Staying Well and Connected

Share on facebook
Share on twitter
Share on linkedin
Share on pinterest
Share on google

Navigating the digital world comes with its own unique set of pressures. It can be challenging to understand how media can contribute to weight concerns. With the widespread use of social media platforms, it is becoming increasingly important to recognize potential triggers.

What is media literacy?

Media literacy is an approach rooted in the education field with a strong grassroots heritage. It has been used to teach young people how to consume and critique the media around them (Jolls & Wilson, 2014).

There are five core principles of media literacy: authorship, format, audience, content, and purpose. With these principles from the Center for Media Literacy (CML), we can critique media messages centered on bodies (Jolls & Wilson, 2014). When consuming media (e.g., television, advertisements, social media posts), we can consider the following questions: Who created this message? What techniques are being used to capture and hold my attention? How might different people interpret this message differently? What values, lifestyles, and points of view are included and excluded from this message? Why is this message being sent?

Why does it matter?

We are constantly consuming targeted, curated media meant to capture our attention and influence us – usually to buy something or shape how we feel. It can be difficult to get a sense of what is real.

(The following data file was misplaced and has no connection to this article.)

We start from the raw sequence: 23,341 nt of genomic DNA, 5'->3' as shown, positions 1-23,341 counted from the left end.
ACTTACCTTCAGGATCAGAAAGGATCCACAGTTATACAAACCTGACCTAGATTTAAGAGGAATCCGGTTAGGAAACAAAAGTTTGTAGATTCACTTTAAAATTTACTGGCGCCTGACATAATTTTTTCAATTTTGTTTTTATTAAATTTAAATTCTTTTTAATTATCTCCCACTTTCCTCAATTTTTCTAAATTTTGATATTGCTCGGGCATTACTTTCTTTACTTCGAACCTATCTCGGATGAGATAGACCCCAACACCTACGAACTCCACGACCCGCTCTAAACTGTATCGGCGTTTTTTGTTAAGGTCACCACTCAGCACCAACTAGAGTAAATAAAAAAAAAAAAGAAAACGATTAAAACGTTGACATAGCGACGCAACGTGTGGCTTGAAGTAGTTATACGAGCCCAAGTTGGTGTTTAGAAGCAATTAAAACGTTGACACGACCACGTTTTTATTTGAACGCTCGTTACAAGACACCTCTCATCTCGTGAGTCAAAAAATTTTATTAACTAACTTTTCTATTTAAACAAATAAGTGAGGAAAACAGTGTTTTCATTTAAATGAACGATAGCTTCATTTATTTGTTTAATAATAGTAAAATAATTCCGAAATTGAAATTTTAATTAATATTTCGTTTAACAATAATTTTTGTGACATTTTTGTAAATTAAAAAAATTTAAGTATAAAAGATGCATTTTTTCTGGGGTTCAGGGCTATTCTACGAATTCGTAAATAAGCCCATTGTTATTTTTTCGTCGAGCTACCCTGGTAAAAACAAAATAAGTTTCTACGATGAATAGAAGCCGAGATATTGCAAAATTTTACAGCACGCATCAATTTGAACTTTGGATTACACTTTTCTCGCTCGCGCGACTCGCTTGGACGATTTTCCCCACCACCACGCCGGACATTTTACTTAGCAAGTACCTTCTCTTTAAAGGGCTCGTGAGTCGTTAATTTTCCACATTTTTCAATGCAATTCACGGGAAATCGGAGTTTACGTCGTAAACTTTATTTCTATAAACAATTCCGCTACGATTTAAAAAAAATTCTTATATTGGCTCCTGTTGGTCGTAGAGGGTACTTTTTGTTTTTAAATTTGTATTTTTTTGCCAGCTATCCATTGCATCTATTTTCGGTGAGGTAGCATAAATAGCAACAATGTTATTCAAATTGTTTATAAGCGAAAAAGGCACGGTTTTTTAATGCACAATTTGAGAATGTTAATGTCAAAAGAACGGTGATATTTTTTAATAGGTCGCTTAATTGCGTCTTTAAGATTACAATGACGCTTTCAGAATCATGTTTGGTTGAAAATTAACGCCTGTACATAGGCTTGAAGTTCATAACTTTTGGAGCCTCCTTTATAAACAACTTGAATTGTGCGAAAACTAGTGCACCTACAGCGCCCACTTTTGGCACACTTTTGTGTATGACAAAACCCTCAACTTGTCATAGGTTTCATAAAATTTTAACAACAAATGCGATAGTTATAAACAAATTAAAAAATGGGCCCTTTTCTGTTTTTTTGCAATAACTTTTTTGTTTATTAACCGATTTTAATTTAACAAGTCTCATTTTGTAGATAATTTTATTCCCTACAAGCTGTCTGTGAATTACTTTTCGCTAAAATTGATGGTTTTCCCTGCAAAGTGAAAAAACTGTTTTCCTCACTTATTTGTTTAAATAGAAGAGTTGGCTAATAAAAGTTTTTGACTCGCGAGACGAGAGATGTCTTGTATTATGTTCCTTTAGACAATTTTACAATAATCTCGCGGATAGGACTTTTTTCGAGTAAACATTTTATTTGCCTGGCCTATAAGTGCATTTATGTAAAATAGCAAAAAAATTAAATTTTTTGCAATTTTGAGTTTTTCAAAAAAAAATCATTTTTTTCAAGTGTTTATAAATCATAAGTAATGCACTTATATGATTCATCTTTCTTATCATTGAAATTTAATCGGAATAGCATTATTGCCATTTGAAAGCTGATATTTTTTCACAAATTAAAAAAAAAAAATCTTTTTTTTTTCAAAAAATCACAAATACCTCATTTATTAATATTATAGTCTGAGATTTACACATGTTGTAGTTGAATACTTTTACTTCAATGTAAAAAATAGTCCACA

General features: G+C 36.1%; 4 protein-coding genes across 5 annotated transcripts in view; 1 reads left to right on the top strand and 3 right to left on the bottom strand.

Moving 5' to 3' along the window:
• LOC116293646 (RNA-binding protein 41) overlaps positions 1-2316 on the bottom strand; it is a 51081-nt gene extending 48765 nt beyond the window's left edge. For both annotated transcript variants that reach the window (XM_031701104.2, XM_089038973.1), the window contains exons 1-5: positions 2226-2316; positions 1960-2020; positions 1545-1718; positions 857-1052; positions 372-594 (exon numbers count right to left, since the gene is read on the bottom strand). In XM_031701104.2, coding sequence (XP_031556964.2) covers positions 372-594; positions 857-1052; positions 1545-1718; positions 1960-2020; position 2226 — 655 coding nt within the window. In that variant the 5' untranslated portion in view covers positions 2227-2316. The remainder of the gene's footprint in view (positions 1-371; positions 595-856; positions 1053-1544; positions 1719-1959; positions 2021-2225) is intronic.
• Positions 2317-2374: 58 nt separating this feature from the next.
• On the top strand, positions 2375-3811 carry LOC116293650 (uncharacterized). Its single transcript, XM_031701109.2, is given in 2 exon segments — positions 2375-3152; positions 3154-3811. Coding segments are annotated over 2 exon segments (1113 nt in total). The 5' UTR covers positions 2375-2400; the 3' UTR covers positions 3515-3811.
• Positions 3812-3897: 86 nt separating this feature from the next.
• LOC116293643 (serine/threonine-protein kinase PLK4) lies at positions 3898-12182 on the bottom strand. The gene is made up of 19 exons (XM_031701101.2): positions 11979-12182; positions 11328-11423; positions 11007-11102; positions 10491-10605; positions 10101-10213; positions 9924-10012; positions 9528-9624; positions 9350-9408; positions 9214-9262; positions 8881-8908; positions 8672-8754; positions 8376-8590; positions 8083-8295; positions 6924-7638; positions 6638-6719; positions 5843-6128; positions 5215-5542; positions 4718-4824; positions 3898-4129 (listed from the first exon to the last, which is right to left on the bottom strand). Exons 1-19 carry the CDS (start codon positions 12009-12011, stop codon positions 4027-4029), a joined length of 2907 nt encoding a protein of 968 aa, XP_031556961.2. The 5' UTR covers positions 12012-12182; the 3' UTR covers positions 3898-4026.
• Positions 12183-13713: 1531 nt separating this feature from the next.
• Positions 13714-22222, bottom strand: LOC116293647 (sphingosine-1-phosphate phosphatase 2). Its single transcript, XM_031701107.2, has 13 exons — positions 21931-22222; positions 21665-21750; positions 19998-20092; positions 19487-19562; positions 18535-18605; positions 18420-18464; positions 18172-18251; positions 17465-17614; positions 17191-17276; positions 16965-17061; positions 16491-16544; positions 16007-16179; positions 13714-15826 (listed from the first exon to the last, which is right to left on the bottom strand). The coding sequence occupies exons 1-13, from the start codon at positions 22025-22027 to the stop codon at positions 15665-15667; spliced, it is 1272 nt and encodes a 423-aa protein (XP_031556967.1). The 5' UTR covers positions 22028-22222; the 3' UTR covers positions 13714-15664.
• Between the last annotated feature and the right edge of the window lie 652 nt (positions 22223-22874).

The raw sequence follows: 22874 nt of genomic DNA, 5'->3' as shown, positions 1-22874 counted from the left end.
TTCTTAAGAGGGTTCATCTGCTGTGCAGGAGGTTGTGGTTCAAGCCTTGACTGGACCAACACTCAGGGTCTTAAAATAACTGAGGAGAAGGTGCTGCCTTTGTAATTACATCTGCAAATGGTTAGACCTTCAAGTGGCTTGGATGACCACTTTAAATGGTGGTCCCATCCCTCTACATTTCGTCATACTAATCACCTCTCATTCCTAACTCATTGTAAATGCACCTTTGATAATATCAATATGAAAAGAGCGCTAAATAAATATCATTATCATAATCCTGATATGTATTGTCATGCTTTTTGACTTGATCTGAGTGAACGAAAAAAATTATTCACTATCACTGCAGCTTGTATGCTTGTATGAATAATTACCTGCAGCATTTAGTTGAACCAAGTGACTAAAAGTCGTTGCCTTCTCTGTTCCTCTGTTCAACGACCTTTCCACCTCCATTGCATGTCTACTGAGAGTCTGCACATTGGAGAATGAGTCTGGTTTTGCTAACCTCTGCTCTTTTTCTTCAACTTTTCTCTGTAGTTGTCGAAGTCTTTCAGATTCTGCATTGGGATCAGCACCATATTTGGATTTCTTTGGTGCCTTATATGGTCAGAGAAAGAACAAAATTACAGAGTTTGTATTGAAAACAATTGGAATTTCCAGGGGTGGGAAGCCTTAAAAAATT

How does this connect to weight concerns and body image?

People (and companies) want to put out their “best” so they can attract their target audience, show them ads, and influence purchases. In their systematic review, McLean et al. (2016) found that many academic articles suggest that people who actively use their media literacy skill set are less likely to be dissatisfied with their body. With media literacy tools, we can question for whom content is made, who it benefits, and how it makes us feel.

So what now?

Tips:

  • Craft your feed wisely. Be discerning about where (and from whom) you get your information.
  • Be mindful of content that seems “healthy” but perpetuates diet culture or has a Health Halo. There is little (financial) incentive for people to be completely honest. We typically see the best of the best.
  • Do a media review. Think about how you would like to feel. What can be kept? What can be let go for now? What can be let go for a long while? What brings you joy?

 

 

References

Jolls, T., & Wilson, C. (2014). The core concepts: Fundamental to media literacy yesterday,  today and tomorrow. Journal of Media Literacy Education, 6(2), 68-78. Retrieved from https://digitalcommons.uri.edu/jmle/vol6/iss2/6

McLean, S. A., Paxton, S. J., & Wertheim, E. H. (2016). The role of media literacy in body dissatisfaction and disordered eating: A systematic review. Body Image, 19, 9–23. https://doi.org/10.1016/j.bodyim.2016.08.002

By: Bridgette Agbozo

Bridgette is a 1st year MSW student at the School of Social Work, UNC-Chapel Hill. This is their first year as a research assistant in the Living F.R.E.E. Lab.

Share This Post:

Share on facebook
Share on twitter
Share on linkedin
Share on pinterest
Share on google

A Gift For You

Sign up for our newsletter and receive a free copy of
6 Tips to Reducing Your Excess Eating.